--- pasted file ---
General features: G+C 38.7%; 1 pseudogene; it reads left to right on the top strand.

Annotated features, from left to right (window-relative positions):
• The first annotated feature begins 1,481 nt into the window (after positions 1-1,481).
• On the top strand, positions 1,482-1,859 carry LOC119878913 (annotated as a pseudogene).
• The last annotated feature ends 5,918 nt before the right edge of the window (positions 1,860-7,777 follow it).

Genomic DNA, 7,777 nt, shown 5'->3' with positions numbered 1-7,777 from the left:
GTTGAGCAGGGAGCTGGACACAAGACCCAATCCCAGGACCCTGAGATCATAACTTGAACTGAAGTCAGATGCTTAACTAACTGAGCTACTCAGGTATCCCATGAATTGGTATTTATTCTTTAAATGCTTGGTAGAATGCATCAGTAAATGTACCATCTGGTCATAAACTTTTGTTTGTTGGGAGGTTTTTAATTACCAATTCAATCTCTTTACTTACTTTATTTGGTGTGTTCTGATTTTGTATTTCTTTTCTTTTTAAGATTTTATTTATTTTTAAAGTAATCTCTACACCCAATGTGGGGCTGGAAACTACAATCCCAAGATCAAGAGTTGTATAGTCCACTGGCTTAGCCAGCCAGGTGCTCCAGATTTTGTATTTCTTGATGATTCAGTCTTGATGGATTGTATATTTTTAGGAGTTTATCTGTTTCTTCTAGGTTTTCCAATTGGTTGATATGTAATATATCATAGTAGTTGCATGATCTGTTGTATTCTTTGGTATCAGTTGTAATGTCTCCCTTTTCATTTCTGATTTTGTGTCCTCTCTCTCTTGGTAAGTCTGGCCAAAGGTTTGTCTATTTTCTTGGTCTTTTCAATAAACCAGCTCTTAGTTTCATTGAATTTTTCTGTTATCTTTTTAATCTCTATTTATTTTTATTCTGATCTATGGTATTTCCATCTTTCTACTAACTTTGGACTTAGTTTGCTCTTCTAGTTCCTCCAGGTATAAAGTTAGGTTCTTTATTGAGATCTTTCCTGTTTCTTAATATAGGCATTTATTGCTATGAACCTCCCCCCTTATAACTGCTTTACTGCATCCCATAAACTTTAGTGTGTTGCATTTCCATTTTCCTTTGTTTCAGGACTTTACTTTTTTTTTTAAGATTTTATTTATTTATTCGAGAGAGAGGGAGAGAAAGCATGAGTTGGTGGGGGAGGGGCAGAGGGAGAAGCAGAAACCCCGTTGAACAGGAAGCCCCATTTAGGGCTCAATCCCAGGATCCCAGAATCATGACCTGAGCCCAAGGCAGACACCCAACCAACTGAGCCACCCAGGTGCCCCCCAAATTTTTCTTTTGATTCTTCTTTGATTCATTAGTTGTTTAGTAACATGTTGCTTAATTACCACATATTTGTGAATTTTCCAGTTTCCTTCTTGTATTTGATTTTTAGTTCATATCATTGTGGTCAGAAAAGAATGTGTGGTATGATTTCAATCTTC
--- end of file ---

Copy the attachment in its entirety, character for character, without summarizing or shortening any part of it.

General features: G+C 38.7%; 1 pseudogene; it reads left to right on the top strand.

Annotated features, from left to right (window-relative positions):
• The first annotated feature begins 1,481 nt into the window (after positions 1-1,481).
• On the top strand, positions 1,482-1,859 carry LOC119878913 (annotated as a pseudogene).
• The last annotated feature ends 5,918 nt before the right edge of the window (positions 1,860-7,777 follow it).

Genomic DNA, 7,777 nt, shown 5'->3' with positions numbered 1-7,777 from the left:
GTTGAGCAGGGAGCTGGACACAAGACCCAATCCCAGGACCCTGAGATCATAACTTGAACTGAAGTCAGATGCTTAACTAACTGAGCTACTCAGGTATCCCATGAATTGGTATTTATTCTTTAAATGCTTGGTAGAATGCATCAGTAAATGTACCATCTGGTCATAAACTTTTGTTTGTTGGGAGGTTTTTAATTACCAATTCAATCTCTTTACTTACTTTATTTGGTGTGTTCTGATTTTGTATTTCTTTTCTTTTTAAGATTTTATTTATTTTTAAAGTAATCTCTACACCCAATGTGGGGCTGGAAACTACAATCCCAAGATCAAGAGTTGTATAGTCCACTGGCTTAGCCAGCCAGGTGCTCCAGATTTTGTATTTCTTGATGATTCAGTCTTGATGGATTGTATATTTTTAGGAGTTTATCTGTTTCTTCTAGGTTTTCCAATTGGTTGATATGTAATATATCATAGTAGTTGCATGATCTGTTGTATTCTTTGGTATCAGTTGTAATGTCTCCCTTTTCATTTCTGATTTTGTGTCCTCTCTCTCTTGGTAAGTCTGGCCAAAGGTTTGTCTATTTTCTTGGTCTTTTCAATAAACCAGCTCTTAGTTTCATTGAATTTTTCTGTTATCTTTTTAATCTCTATTTATTTTTATTCTGATCTATGGTATTTCCATCTTTCTACTAACTTTGGACTTAGTTTGCTCTTCTAGTTCCTCCAGGTATAAAGTTAGGTTCTTTATTGAGATCTTTCCTGTTTCTTAATATAGGCATTTATTGCTATGAACCTCCCCCCTTATAACTGCTTTACTGCATCCCATAAACTTTAGTGTGTTGCATTTCCATTTTCCTTTGTTTCAGGACTTTACTTTTTTTTTTAAGATTTTATTTATTTATTCGAGAGAGAGGGAGAGAAAGCATGAGTTGGTGGGGGAGGGGCAGAGGGAGAAGCAGAAACCCCGTTGAACAGGAAGCCCCATTTAGGGCTCAATCCCAGGATCCCAGAATCATGACCTGAGCCCAAGGCAGACACCCAACCAACTGAGCCACCCAGGTGCCCCCCAAATTTTTCTTTTGATTCTTCTTTGATTCATTAGTTGTTTAGTAACATGTTGCTTAATTACCACATATTTGTGAATTTTCCAGTTTCCTTCTTGTATTTGATTTTTAGTTCATATCATTGTGGTCAGAAAAGAATGTGTGGTATGATTTCAATCTTC